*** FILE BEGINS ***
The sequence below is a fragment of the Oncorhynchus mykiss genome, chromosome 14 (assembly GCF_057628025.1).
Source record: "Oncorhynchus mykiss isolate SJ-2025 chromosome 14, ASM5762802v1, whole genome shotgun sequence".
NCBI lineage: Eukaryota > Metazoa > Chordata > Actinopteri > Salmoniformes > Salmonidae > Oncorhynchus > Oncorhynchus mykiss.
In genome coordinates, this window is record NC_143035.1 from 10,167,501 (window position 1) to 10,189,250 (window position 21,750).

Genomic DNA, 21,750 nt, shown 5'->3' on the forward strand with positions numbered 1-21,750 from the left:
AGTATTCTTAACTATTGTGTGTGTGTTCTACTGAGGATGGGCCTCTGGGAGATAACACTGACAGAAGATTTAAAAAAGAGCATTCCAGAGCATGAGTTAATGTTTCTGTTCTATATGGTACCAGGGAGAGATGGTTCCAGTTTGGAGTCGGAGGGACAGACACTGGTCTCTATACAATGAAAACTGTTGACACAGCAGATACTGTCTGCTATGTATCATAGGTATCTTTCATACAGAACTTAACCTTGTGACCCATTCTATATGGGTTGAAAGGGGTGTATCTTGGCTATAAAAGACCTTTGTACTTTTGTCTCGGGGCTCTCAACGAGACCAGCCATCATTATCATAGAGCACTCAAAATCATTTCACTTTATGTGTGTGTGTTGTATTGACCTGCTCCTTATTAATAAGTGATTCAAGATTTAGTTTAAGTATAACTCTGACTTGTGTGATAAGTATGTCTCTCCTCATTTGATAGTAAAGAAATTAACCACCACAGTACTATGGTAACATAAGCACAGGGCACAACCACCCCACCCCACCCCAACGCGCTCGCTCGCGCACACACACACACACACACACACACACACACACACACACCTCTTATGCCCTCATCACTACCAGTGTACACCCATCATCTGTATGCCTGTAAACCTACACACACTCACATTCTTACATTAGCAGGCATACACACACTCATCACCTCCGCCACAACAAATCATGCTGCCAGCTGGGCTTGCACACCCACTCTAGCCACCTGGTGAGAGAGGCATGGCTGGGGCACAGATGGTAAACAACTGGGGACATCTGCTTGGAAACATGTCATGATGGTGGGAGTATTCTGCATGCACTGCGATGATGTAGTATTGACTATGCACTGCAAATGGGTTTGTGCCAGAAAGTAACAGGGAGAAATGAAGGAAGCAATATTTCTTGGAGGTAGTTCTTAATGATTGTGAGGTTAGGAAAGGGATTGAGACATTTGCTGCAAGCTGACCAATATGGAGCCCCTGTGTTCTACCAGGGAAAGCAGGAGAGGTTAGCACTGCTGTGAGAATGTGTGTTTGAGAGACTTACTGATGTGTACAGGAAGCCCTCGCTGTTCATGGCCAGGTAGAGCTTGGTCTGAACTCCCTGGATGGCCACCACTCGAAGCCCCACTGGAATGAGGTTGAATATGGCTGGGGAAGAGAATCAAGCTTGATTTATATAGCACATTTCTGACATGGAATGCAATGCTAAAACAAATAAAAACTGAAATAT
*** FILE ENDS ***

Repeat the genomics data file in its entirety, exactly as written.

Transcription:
The sequence below is a fragment of the Oncorhynchus mykiss genome, chromosome 14 (assembly GCF_057628025.1).
Source record: "Oncorhynchus mykiss isolate SJ-2025 chromosome 14, ASM5762802v1, whole genome shotgun sequence".
NCBI lineage: Eukaryota > Metazoa > Chordata > Actinopteri > Salmoniformes > Salmonidae > Oncorhynchus > Oncorhynchus mykiss.
In genome coordinates, this window is record NC_143035.1 from 10,167,501 (window position 1) to 10,189,250 (window position 21,750).

Genomic DNA, 21,750 nt, shown 5'->3' on the forward strand with positions numbered 1-21,750 from the left:
AGTATTCTTAACTATTGTGTGTGTGTTCTACTGAGGATGGGCCTCTGGGAGATAACACTGACAGAAGATTTAAAAAAGAGCATTCCAGAGCATGAGTTAATGTTTCTGTTCTATATGGTACCAGGGAGAGATGGTTCCAGTTTGGAGTCGGAGGGACAGACACTGGTCTCTATACAATGAAAACTGTTGACACAGCAGATACTGTCTGCTATGTATCATAGGTATCTTTCATACAGAACTTAACCTTGTGACCCATTCTATATGGGTTGAAAGGGGTGTATCTTGGCTATAAAAGACCTTTGTACTTTTGTCTCGGGGCTCTCAACGAGACCAGCCATCATTATCATAGAGCACTCAAAATCATTTCACTTTATGTGTGTGTGTTGTATTGACCTGCTCCTTATTAATAAGTGATTCAAGATTTAGTTTAAGTATAACTCTGACTTGTGTGATAAGTATGTCTCTCCTCATTTGATAGTAAAGAAATTAACCACCACAGTACTATGGTAACATAAGCACAGGGCACAACCACCCCACCCCACCCCAACGCGCTCGCTCGCGCACACACACACACACACACACACACACACACACACACACCTCTTATGCCCTCATCACTACCAGTGTACACCCATCATCTGTATGCCTGTAAACCTACACACACTCACATTCTTACATTAGCAGGCATACACACACTCATCACCTCCGCCACAACAAATCATGCTGCCAGCTGGGCTTGCACACCCACTCTAGCCACCTGGTGAGAGAGGCATGGCTGGGGCACAGATGGTAAACAACTGGGGACATCTGCTTGGAAACATGTCATGATGGTGGGAGTATTCTGCATGCACTGCGATGATGTAGTATTGACTATGCACTGCAAATGGGTTTGTGCCAGAAAGTAACAGGGAGAAATGAAGGAAGCAATATTTCTTGGAGGTAGTTCTTAATGATTGTGAGGTTAGGAAAGGGATTGAGACATTTGCTGCAAGCTGACCAATATGGAGCCCCTGTGTTCTACCAGGGAAAGCAGGAGAGGTTAGCACTGCTGTGAGAATGTGTGTTTGAGAGACTTACTGATGTGTACAGGAAGCCCTCGCTGTTCATGGCCAGGTAGAGCTTGGTCTGAACTCCCTGGATGGCCACCACTCGAAGCCCCACTGGAATGAGGTTGAATATGGCTGGGGAAGAGAATCAAGCTTGATTTATATAGCACATTTCTGACATGGAATGCAATGCTAAAACAAATAAAAACTGAAATAT